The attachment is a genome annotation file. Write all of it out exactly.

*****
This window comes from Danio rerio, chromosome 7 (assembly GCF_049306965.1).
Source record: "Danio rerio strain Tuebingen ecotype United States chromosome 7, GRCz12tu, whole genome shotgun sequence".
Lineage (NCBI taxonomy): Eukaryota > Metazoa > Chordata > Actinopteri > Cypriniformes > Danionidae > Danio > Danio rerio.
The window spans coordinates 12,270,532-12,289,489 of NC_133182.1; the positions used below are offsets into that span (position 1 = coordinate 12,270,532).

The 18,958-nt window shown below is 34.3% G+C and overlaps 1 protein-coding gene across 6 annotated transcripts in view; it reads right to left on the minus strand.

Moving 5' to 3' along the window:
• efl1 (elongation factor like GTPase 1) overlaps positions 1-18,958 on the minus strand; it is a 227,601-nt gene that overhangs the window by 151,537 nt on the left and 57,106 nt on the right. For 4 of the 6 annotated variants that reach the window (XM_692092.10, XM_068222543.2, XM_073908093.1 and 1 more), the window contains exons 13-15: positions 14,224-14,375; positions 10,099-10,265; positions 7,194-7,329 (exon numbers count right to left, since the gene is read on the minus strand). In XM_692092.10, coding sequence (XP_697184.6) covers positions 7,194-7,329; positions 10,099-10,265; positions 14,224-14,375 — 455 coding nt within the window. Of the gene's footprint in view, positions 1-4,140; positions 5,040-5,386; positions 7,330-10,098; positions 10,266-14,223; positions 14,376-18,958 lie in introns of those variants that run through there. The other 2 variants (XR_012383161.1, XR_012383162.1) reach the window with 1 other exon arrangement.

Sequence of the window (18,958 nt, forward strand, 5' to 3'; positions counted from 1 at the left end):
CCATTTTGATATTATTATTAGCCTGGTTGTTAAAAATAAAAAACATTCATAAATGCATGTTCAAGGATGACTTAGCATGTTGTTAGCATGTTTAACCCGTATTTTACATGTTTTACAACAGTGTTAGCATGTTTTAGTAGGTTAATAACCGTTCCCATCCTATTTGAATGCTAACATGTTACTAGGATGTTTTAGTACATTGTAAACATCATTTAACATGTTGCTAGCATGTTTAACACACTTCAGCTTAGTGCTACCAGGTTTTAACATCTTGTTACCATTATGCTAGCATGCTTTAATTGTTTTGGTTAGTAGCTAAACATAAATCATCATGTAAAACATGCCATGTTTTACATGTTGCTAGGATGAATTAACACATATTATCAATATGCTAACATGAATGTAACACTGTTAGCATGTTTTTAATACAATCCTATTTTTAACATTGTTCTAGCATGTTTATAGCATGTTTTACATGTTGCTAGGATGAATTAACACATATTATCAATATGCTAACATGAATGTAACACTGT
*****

This window comes from Danio rerio, chromosome 7 (assembly GCF_049306965.1).
Source record: "Danio rerio strain Tuebingen ecotype United States chromosome 7, GRCz12tu, whole genome shotgun sequence".
Lineage (NCBI taxonomy): Eukaryota > Metazoa > Chordata > Actinopteri > Cypriniformes > Danionidae > Danio > Danio rerio.
The window spans coordinates 12,270,532-12,289,489 of NC_133182.1; the positions used below are offsets into that span (position 1 = coordinate 12,270,532).

The 18,958-nt window shown below is 34.3% G+C and overlaps 1 protein-coding gene across 6 annotated transcripts in view; it reads right to left on the minus strand.

Moving 5' to 3' along the window:
• efl1 (elongation factor like GTPase 1) overlaps positions 1-18,958 on the minus strand; it is a 227,601-nt gene that overhangs the window by 151,537 nt on the left and 57,106 nt on the right. For 4 of the 6 annotated variants that reach the window (XM_692092.10, XM_068222543.2, XM_073908093.1 and 1 more), the window contains exons 13-15: positions 14,224-14,375; positions 10,099-10,265; positions 7,194-7,329 (exon numbers count right to left, since the gene is read on the minus strand). In XM_692092.10, coding sequence (XP_697184.6) covers positions 7,194-7,329; positions 10,099-10,265; positions 14,224-14,375 — 455 coding nt within the window. Of the gene's footprint in view, positions 1-4,140; positions 5,040-5,386; positions 7,330-10,098; positions 10,266-14,223; positions 14,376-18,958 lie in introns of those variants that run through there. The other 2 variants (XR_012383161.1, XR_012383162.1) reach the window with 1 other exon arrangement.

Sequence of the window (18,958 nt, forward strand, 5' to 3'; positions counted from 1 at the left end):
CCATTTTGATATTATTATTAGCCTGGTTGTTAAAAATAAAAAACATTCATAAATGCATGTTCAAGGATGACTTAGCATGTTGTTAGCATGTTTAACCCGTATTTTACATGTTTTACAACAGTGTTAGCATGTTTTAGTAGGTTAATAACCGTTCCCATCCTATTTGAATGCTAACATGTTACTAGGATGTTTTAGTACATTGTAAACATCATTTAACATGTTGCTAGCATGTTTAACACACTTCAGCTTAGTGCTACCAGGTTTTAACATCTTGTTACCATTATGCTAGCATGCTTTAATTGTTTTGGTTAGTAGCTAAACATAAATCATCATGTAAAACATGCCATGTTTTACATGTTGCTAGGATGAATTAACACATATTATCAATATGCTAACATGAATGTAACACTGTTAGCATGTTTTTAATACAATCCTATTTTTAACATTGTTCTAGCATGTTTATAGCATGTTTTACATGTTGCTAGGATGAATTAACACATATTATCAATATGCTAACATGAATGTAACACTGT